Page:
Bad Valuations and Worse Movers
This complaint from the Better Business Bureau’s site describes what could be seen as lowball valuations by Offerpad, and a very poor experience with Offerpad’s “free local moving” service.
Keep in mind, though, that Offerpad contracts with third-party movers, so they can’t be held entirely responsible for a bad moving experience (though they might not be carefully vetting the moving providers they select).
A Fast, Simple Sale
This positive review from Sitejabber gets right to the point, and describes what an Offerpad sale is like when they get it right; fast, prompt, and free of headaches.
Offerpad In a Nutshell
This review from Reviews.io essentially summarizes the ideal Offerpad customer, their pros and cons, and puts Offerpad in the context of the larger market. These sellers were highly motivated to leave their neighborhood, received an unimpressive offer, and concluded that a traditional sale might take longer, but is probably the way to go.
Offerpad is one company in the increasingly crowded and diverse iBuyer market, and depending on what your needs are, one of Offerpad’s competitors may suit you better. Let’s compare and contrast them to some of their biggest competitors.
Offerpad vs. Opendoor
These two companies are very similar; both extend non-negotiable cash offers within 24 hours (though Opendoor sometimes takes 48 hours), conduct inspections and deduct repair costs, close in as few as 10 days, and charge a service fee that often exceeds a conventional 6% real estate commission.
All that being said, Opendoor does have an edge in two areas.
First, Opendoor operates in more cities than Offerpad. Opendoor operates in nearly every city Offerpad does, but also buys in cities like Portland, OR, Denver, CO, and Los Angeles, CA.
Second, Opendoor’s average service fee is nearly a half-percent lower than Offerpad. Opendoor’s average service fee is 7.1%, while Offerpad’s is 7.5%.
However, Opendoor’s service fee can range up to 14%, which is much higher than Offerpad’s maximum service fee of 10%.
The bottom line? If you’re considering Offerpad, Opendoor deserves a long look, at least to compare the two respective service fees. It might be worth getting an offer from both before you make a firm commitment.
Offerpad vs. Knock
Offerpad will buy your home, but Knock takes the iBuyer model a step further and provides a start-to-finish home trade-in experience.
It works like this: once you sign with Knock, they essentially act as a short-term lender by purchasing your next home for you, and then subsequently selling your old home. For the seller, this provides a smooth transition between old home and new home, with no worries about paying two mortgages, or crashing in a hotel between closing and move-in dates.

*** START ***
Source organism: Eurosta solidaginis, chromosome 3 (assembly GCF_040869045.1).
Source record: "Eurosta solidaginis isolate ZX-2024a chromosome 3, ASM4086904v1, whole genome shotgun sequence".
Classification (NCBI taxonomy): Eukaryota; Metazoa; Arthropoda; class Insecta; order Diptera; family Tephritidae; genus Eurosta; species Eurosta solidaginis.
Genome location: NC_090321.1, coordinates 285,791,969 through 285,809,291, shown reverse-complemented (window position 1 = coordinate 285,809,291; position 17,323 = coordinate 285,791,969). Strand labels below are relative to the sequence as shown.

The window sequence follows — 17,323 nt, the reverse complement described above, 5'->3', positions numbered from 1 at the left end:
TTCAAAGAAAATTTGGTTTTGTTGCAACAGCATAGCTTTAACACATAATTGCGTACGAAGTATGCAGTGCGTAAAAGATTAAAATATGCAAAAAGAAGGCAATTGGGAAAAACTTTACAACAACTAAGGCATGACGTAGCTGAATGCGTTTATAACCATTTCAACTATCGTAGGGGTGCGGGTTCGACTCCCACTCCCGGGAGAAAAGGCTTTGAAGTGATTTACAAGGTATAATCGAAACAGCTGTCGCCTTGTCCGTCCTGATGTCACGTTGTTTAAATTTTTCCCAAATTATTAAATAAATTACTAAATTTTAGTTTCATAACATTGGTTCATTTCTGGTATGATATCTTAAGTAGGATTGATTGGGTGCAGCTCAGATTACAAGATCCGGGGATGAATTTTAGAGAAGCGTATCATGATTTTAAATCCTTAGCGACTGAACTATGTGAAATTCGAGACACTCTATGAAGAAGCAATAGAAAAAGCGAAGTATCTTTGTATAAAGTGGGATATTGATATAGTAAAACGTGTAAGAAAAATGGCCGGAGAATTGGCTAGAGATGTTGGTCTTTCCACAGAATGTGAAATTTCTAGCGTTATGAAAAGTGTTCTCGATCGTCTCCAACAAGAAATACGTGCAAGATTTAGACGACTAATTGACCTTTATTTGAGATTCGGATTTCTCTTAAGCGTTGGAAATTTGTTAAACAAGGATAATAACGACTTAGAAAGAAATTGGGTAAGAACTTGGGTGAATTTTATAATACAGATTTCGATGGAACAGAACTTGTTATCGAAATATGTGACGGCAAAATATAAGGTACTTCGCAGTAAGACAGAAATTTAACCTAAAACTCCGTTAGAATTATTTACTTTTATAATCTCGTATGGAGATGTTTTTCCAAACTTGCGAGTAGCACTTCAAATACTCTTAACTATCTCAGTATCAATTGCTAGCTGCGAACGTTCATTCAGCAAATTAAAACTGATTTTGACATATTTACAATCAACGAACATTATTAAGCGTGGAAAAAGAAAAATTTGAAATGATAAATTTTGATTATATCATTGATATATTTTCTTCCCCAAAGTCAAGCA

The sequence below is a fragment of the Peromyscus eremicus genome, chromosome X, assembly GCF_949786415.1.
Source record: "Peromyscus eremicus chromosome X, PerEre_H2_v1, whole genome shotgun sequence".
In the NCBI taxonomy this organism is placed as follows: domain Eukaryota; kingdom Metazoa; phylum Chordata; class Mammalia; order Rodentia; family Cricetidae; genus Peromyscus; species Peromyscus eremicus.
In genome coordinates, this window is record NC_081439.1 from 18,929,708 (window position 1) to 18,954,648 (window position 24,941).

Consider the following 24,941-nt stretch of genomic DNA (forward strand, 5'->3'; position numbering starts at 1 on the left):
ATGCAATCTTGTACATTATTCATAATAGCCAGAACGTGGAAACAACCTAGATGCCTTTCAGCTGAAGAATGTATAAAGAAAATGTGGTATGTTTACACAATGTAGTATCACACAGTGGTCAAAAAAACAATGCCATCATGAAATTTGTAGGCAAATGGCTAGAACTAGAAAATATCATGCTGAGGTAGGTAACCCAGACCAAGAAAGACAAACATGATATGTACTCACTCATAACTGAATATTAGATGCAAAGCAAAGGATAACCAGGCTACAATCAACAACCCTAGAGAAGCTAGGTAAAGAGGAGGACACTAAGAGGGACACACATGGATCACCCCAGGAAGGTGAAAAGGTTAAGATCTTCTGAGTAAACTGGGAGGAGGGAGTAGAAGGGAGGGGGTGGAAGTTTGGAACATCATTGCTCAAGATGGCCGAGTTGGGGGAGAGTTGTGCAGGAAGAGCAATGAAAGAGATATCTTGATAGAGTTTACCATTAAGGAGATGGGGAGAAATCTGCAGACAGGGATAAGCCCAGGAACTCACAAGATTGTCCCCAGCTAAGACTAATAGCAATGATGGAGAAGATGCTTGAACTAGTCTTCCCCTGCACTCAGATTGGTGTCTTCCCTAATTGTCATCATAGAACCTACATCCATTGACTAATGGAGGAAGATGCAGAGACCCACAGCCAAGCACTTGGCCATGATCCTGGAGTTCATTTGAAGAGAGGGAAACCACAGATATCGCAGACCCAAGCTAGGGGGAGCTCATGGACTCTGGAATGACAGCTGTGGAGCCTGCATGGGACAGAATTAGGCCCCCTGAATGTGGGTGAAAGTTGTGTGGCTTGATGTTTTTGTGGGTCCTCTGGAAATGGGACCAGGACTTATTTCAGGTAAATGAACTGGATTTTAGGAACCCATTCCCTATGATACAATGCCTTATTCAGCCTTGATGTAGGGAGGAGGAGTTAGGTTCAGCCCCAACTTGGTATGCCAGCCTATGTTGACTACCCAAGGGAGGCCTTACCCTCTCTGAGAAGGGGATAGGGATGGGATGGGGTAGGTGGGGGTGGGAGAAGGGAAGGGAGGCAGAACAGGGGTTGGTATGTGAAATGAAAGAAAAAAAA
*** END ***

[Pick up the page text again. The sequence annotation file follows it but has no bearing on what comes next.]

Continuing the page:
For the seller, this costs the same as a conventional sale— a 6% real estate commission. How can Knock afford to offer this service at conventional rates? Well, if they’re buying and selling a home, they’re also making two commissions.
Knock’s advantages here are clear. If you’re selling an investment property, or a home that you inherited, Offerpad’s cash-in-hand service is clearly preferable. But if you’re a family that’s going to need a new home, Knock’s all-inclusive service is probably a better value.
Here’s How to Sell Fast Without an iBuyer
Offerpad’s value proposition is pretty clear; they offer a fast, frictionless sale, but their offer is going to be below market value. If speed and ease are your top priorities, they can seem like the ideal partner.
But what a lot of sellers don’t realize is that an experienced local agent can often produce a sale that’s nearly as fast as an iBuyer transaction, while getting a much higher price for the seller.
How do they do it? Using everything from an aggressive pricing strategy, to timing the market, to leveraging their extensive network to build pre-sale hype, a good agent can often cut that average 30-45 day closing period in half— while bringing in thousands or tens of thousands more than an iBuyer would’ve offered.
Our partner Clever Real Estate connects sellers with experienced, pre-vetted real estate agents in their area who can give Offerpad a run for their money when it comes to a fast sale. They do it for dramatically less money, too— while Offerpad’s costs can range up to 12% or more, not even including repair costs, Clever partner agents sell your home for a flat fee of $3,000, or 1% if your home sells for over $350,000.
That’s a difference of thousands of dollars— money that stays in your pocket. If you’re looking to sell your home quickly, you owe it to yourself to at least find out what Clever can do for you— contact Clever today for a free, no obligation consultation!